There is some irony that the day after we give thanks and feel grateful for what we have, a lot of us, get up early, join hordes of people, and literally fight our way into stores to get the best deals of the year. When did Black Friday become Black Friday?
History.com details the first utterance of “Black Friday”: The first recorded use of the term “Black Friday” was applied not to holiday shopping but to financial crisis: specifically, the crash of the U.S. gold market on September 24, 1869. Two notoriously ruthless Wall Street financiers, Jay Gould and Jim Fisk, worked together to buy up as much as they could of the nation’s gold, hoping to drive the price sky-high and sell it for astonishing profits. On that Friday in September, the conspiracy finally unraveled, sending the stock market into free-fall and bankrupting everyone from Wall Street barons to farmers.
Back in the 1950s, Philadelphia police used the term to describe the chaos that ensued in the city the day after Thanksgiving. Suburban shoppers and tourists descended into the city in advance of the annual Army-Navy game held every year on Saturday. Police were not allowed to take the day off and instead had to work extra-long shifts dealing with the crowds, shoplifters, and traffic. The experience was a very annoying experience for the Philly police.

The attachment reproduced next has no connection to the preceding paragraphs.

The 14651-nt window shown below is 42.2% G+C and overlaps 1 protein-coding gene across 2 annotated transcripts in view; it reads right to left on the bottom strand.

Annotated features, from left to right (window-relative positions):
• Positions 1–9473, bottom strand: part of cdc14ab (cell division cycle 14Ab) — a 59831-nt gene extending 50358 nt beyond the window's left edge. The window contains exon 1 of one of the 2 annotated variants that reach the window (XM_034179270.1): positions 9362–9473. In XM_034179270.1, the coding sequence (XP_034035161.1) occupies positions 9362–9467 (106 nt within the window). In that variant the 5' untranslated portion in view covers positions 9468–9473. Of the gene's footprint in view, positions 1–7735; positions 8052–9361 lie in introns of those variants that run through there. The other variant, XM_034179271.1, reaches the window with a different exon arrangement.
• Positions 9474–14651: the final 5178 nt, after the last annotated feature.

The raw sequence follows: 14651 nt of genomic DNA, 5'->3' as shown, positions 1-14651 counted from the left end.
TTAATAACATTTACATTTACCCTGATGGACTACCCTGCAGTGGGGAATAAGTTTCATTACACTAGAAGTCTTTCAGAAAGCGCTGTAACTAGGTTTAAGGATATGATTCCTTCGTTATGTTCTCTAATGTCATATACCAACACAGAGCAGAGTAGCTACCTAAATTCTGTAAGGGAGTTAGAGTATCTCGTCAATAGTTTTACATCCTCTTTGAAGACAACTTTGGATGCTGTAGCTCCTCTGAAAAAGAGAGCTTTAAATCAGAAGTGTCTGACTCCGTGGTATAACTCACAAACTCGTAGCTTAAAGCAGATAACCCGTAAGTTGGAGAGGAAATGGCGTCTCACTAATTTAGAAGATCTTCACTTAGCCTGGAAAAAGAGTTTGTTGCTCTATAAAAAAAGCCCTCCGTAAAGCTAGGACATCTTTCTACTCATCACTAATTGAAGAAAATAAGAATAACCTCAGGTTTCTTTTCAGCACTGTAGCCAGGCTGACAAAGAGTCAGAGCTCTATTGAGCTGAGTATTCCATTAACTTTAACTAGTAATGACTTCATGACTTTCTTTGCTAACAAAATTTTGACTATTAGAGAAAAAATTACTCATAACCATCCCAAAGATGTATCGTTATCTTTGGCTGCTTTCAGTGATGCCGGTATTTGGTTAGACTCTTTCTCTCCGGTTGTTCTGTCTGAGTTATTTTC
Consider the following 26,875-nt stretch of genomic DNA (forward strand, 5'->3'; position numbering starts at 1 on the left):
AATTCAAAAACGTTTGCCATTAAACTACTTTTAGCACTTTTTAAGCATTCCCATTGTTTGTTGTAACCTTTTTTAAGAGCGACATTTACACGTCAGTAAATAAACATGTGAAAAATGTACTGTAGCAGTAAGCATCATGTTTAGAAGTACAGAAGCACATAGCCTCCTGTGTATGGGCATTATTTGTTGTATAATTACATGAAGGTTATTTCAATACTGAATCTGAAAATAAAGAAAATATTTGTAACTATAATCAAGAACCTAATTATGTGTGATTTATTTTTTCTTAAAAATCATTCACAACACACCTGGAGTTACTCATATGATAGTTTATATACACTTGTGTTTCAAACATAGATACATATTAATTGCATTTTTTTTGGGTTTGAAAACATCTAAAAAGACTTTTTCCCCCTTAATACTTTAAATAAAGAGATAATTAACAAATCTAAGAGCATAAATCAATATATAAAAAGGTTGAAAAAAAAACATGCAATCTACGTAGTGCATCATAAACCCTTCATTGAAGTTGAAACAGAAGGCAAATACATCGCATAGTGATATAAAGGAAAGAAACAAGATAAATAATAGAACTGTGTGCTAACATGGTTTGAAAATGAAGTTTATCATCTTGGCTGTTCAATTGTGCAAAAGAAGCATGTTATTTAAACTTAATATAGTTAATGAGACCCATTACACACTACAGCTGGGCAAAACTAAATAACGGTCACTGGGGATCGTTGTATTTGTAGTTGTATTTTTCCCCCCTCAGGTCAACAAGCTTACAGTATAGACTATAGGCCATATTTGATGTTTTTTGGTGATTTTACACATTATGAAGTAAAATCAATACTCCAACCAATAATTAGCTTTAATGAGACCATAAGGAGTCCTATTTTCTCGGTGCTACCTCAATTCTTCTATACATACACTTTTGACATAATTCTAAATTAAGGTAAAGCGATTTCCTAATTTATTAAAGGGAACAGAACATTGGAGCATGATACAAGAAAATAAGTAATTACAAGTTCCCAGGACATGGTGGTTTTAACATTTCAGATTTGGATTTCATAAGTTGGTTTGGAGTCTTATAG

By the early 1960s, city leaders and retailers began to work to remove the negative connotations attached to Black Friday by promoting a new interpretation of the term. Citing all the shopping traffic, the retailers began to say that it was this time of year that they finally began to see a profit, i.e., went into the black (“red” is used to described debt). The term didn’t begin to take nationwide until the late 1980s, when retailers became successful in promoting Black Friday as a positive experience for shoppers (and themselves).
Why do people put themselves through this? CNBC examined the madness behind the modern-day Black Friday and found that it wasn’t always about the deals that motivated people to get up at 5:00 a.m., 4:00 a.m. or even earlier to get to the stores. It was about bonding with their family, friends, and enjoying being part of a group. “It’s become a cultural phenomenon,” said Leon Nicholas, retail consultant with Kantar Retail. “People want to be part of some larger, cultural event. Black Friday has become a holiday, quite frankly.”
Do you plan join the madness this Black Friday? Is it for the deals or for the bonding? Let us know at www.facebook.com/certellorg, and tell us about your favorite Black Friday deal .